What the Bible says about our responsibility to the Earth
Psalm 24:1 proclaims that the world belongs to God. Psalm 150:6 invites every living being to praise Him. Yet as the Bible and history tell us, we humans have repeatedly gone our own way, killing more than we consume and damaging His beautiful creation in the process. We think we know it all.
The Bible tells us from its opening chapters to the final book that God gave humans responsibility over His world. He is in charge and expects us, made in His image, to cherish it. He loves His world (cosmos in John 3:16) so much that He sent that part of Himself through whom all things were created and are held together, His Son Jesus Christ (Colossians 1:15-17), to rescue it by dying as a man on a cross and rising to life ('It is finished', he said). We are, Jesus said, like the tenants of a landlord.
Crucially, this brought the offer of salvation to humanity, an offer which remains open. Meanwhile, the whole of Creation has eagerly awaited the establishment of His kingdom, on earth as in heaven (Matthew 6:10), as prophesied by Isaiah.
This gives hope for the future and a responsibility to care for the beautiful, complex, interconnected wonder that is life on earth.
There is however a terrifying sting in the 'tail': the 'merchants of the earth' whose greed has damaged His world will perish (Revelation 18). We are to be happy with little and not conform to their ways (Romans 12:2).
In May 2021, our PCC agreed a public recognition of the climate emergency. You can read it here.
In July 2021, we received a silver Eco Church award from A Rocha UK.
The Eco Church scheme provides a framework for churches. A survey takes you through five key areas of church life:
Worship and teaching
We learn the value of God's creation through teaching, prayer and worship.
We celebrate CreationTide in September but do not limit our teaching on creation care to that.
We have run Lent courses on creation care in 2017 and 2021, and taken part in Making COP26 Count.
We have marked Climate Sunday since 2019 and will do so again on September 19th 2021.
Management of church buildings
We use sustainable materials in all new building work, such as the St Mary's Church Centre.
We audit our energy use every ten years (2010 and 2020).
We have taken measures to reduce heat loss and upgraded our boilers.
We are using the Energy Footprint Tool in our parish returns.
We consume green electricity and gas.
We have installed bike racks.
We have conducted wildlife surveys - including plants, bugs, bats and reptiles - and this year took part in Churches Count on Nature. Five species of bat have been identified flying around St Mary's, and our south porch has been a registered natterer's bat roost (see below).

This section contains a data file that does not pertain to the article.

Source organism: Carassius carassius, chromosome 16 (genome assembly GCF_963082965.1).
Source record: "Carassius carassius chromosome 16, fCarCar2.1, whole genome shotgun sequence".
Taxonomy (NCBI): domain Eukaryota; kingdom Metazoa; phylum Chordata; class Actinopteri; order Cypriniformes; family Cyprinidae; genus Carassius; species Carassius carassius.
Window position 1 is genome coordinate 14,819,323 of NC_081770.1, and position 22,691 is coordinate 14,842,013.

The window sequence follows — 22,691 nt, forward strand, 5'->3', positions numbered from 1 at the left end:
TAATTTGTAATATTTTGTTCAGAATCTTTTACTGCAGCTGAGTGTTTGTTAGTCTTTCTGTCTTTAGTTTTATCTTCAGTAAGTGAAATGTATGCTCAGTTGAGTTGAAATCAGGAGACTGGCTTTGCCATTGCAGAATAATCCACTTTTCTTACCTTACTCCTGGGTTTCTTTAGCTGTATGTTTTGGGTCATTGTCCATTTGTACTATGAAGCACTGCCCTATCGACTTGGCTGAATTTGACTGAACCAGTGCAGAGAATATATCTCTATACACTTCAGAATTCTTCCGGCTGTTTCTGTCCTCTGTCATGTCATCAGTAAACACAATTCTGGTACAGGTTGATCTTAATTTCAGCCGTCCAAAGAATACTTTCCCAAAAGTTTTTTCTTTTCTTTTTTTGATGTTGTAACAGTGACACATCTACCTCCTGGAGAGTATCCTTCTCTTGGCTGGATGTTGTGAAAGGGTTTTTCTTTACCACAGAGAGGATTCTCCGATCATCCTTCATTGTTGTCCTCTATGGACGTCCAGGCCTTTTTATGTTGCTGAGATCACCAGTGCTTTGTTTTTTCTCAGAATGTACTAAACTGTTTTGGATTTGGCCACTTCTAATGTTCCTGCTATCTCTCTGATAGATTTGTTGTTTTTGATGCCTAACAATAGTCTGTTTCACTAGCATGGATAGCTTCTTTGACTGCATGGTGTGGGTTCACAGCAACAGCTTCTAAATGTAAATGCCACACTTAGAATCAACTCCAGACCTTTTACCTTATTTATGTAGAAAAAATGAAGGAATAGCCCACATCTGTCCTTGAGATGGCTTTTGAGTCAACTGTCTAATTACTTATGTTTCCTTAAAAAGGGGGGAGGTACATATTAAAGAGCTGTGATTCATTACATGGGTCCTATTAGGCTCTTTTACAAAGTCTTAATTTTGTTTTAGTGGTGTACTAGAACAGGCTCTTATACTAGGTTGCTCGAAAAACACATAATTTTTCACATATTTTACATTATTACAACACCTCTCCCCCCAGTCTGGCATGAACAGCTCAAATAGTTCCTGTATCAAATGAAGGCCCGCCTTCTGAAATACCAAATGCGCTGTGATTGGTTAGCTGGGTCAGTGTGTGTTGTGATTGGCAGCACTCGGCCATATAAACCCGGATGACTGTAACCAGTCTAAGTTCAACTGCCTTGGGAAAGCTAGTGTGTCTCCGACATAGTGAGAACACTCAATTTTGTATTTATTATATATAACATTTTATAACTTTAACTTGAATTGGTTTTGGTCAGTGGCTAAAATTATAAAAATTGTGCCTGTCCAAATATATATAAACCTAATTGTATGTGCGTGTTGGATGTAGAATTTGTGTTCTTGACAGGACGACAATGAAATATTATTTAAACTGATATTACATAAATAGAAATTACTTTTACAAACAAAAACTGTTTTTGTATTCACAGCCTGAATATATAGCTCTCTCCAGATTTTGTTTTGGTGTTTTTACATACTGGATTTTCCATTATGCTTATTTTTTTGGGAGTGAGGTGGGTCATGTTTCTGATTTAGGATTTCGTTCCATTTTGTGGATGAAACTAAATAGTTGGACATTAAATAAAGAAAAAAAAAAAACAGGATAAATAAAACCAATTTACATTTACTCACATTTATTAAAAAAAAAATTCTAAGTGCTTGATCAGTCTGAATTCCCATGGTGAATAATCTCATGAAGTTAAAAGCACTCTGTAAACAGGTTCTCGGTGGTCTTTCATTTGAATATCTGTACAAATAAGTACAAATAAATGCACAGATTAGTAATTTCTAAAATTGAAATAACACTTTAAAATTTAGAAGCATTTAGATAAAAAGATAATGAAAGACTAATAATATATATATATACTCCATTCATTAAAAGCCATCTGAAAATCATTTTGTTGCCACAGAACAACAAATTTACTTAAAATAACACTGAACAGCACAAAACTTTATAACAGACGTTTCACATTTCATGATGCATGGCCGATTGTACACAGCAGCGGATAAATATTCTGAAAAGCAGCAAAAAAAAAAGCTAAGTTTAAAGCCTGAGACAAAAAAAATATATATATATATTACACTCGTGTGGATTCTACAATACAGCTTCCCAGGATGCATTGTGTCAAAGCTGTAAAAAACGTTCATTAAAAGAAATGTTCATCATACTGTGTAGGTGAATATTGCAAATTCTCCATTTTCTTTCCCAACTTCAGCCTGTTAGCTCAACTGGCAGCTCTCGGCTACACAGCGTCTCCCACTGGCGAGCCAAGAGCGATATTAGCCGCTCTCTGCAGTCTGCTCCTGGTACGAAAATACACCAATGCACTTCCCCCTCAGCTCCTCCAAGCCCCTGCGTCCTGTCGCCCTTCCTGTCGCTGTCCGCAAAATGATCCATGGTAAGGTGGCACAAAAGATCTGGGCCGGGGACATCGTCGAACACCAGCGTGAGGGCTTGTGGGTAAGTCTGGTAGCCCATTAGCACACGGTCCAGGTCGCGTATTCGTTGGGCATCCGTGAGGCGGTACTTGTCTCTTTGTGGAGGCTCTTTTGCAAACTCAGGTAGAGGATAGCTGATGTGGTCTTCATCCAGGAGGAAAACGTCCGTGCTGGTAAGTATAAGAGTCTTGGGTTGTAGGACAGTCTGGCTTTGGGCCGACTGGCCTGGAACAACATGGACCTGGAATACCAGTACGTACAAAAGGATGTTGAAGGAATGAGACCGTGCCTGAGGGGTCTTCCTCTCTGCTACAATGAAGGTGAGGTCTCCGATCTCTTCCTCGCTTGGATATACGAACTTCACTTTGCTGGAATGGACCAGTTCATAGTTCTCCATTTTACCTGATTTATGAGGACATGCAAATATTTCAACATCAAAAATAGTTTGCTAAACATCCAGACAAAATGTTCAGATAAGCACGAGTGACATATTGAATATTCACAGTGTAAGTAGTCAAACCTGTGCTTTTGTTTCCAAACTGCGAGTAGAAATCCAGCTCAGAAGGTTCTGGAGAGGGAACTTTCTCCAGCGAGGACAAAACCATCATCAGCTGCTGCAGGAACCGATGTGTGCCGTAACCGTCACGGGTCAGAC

St Peter's has some relatively uncommon species such as betony, orchids, grasshoppers and dark bush crickets. We have taken BBOWT advice in managing their habitat.
In St Mary's cemetery, which is adjacent to a small nature reserve, we have added a garden of remembrance, put bat boxes onto trees and spotted woodpeckers and tree creepers.
We work to improve the biodiversity of all of our land, for example the “Let It Grow” zone in St Mary's churchyard.
We have been a Fairtrade Church since 1997 and provide Fairtrade coffee, tea and sugar.
Bats in the Churchyard
On Friday 28th June 2019, we found some interesting bats.
Early visitors to our flower festival saw a juvenile bat on the floor of the south porch of our church. As the pup was unable to fly, we rang the South Bucks & Berks Bat Group and on their advice placed him on a ledge of the porch, away from feet and the sun.
Rose-Ann Movsovic, a licensed handler who had run a bat survey in our land in 2018, arrived within 15 minutes. She identified a juvenile male Natterer's bat, which is over 10 times less common in Britain than pipistrelles. She gave him some milk from a special little bottle, declared our porch a registered bat roost and took him to the local Bat Rescue Centre. At 9 pm she returned with the pup in the hope of reuniting him with his mother - an operation that often fails and involved infra red lights, a video camera, iPad and bat detector.
Would there be a mother and child reunion? Click the Videos tab on their Facebook page and view their video entitled "Wargrave Natterer" to find out ...
It's public access, so you won't need a Facebook account.
By October, the video had been watched over 12,000 times on their web site and shared many times all over the world !